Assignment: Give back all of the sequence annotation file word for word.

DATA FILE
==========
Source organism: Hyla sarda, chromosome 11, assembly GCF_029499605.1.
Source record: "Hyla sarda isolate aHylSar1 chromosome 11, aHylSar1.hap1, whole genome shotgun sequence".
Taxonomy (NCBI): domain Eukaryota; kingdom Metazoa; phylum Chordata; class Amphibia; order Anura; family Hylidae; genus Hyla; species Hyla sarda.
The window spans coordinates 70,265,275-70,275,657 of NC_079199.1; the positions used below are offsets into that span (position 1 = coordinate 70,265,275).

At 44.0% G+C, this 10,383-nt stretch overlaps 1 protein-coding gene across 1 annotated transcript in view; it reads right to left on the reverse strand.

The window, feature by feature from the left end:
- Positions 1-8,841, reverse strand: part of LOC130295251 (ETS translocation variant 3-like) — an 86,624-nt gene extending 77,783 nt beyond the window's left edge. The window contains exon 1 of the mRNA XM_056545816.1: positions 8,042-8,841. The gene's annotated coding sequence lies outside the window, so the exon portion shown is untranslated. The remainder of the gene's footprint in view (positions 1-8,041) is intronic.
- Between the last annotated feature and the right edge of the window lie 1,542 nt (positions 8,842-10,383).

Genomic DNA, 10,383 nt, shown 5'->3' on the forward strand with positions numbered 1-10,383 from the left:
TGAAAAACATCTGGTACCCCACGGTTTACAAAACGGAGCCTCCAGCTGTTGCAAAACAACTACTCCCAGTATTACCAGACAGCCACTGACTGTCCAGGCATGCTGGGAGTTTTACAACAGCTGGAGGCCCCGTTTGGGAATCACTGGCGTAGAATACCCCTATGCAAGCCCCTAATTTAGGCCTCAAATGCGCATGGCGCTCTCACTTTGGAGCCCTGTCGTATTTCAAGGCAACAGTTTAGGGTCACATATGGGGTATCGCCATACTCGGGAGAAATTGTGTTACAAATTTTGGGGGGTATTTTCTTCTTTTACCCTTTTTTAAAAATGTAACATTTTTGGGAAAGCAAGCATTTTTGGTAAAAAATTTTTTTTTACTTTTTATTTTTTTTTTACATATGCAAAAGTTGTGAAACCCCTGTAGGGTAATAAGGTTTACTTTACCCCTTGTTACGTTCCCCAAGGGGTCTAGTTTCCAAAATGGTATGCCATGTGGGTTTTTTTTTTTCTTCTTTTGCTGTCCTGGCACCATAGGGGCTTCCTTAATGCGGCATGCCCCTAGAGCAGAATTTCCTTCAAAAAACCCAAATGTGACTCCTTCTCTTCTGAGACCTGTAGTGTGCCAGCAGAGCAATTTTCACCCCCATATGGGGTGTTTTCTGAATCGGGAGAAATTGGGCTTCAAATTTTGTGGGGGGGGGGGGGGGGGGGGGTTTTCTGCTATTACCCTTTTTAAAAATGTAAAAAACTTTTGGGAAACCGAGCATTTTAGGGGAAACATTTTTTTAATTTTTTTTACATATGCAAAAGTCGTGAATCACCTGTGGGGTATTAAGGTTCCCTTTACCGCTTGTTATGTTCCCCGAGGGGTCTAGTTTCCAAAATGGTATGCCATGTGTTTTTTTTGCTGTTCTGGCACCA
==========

Source organism: Hyla sarda, chromosome 11, assembly GCF_029499605.1.
Source record: "Hyla sarda isolate aHylSar1 chromosome 11, aHylSar1.hap1, whole genome shotgun sequence".
Taxonomy (NCBI): domain Eukaryota; kingdom Metazoa; phylum Chordata; class Amphibia; order Anura; family Hylidae; genus Hyla; species Hyla sarda.
The window spans coordinates 70,265,275-70,275,657 of NC_079199.1; the positions used below are offsets into that span (position 1 = coordinate 70,265,275).

At 44.0% G+C, this 10,383-nt stretch overlaps 1 protein-coding gene across 1 annotated transcript in view; it reads right to left on the reverse strand.

The window, feature by feature from the left end:
- Positions 1-8,841, reverse strand: part of LOC130295251 (ETS translocation variant 3-like) — an 86,624-nt gene extending 77,783 nt beyond the window's left edge. The window contains exon 1 of the mRNA XM_056545816.1: positions 8,042-8,841. The gene's annotated coding sequence lies outside the window, so the exon portion shown is untranslated. The remainder of the gene's footprint in view (positions 1-8,041) is intronic.
- Between the last annotated feature and the right edge of the window lie 1,542 nt (positions 8,842-10,383).

Genomic DNA, 10,383 nt, shown 5'->3' on the forward strand with positions numbered 1-10,383 from the left:
TGAAAAACATCTGGTACCCCACGGTTTACAAAACGGAGCCTCCAGCTGTTGCAAAACAACTACTCCCAGTATTACCAGACAGCCACTGACTGTCCAGGCATGCTGGGAGTTTTACAACAGCTGGAGGCCCCGTTTGGGAATCACTGGCGTAGAATACCCCTATGCAAGCCCCTAATTTAGGCCTCAAATGCGCATGGCGCTCTCACTTTGGAGCCCTGTCGTATTTCAAGGCAACAGTTTAGGGTCACATATGGGGTATCGCCATACTCGGGAGAAATTGTGTTACAAATTTTGGGGGGTATTTTCTTCTTTTACCCTTTTTTAAAAATGTAACATTTTTGGGAAAGCAAGCATTTTTGGTAAAAAATTTTTTTTTACTTTTTATTTTTTTTTTACATATGCAAAAGTTGTGAAACCCCTGTAGGGTAATAAGGTTTACTTTACCCCTTGTTACGTTCCCCAAGGGGTCTAGTTTCCAAAATGGTATGCCATGTGGGTTTTTTTTTTTCTTCTTTTGCTGTCCTGGCACCATAGGGGCTTCCTTAATGCGGCATGCCCCTAGAGCAGAATTTCCTTCAAAAAACCCAAATGTGACTCCTTCTCTTCTGAGACCTGTAGTGTGCCAGCAGAGCAATTTTCACCCCCATATGGGGTGTTTTCTGAATCGGGAGAAATTGGGCTTCAAATTTTGTGGGGGGGGGGGGGGGGGGGGGTTTTCTGCTATTACCCTTTTTAAAAATGTAAAAAACTTTTGGGAAACCGAGCATTTTAGGGGAAACATTTTTTTAATTTTTTTTACATATGCAAAAGTCGTGAATCACCTGTGGGGTATTAAGGTTCCCTTTACCGCTTGTTATGTTCCCCGAGGGGTCTAGTTTCCAAAATGGTATGCCATGTGTTTTTTTTGCTGTTCTGGCACCA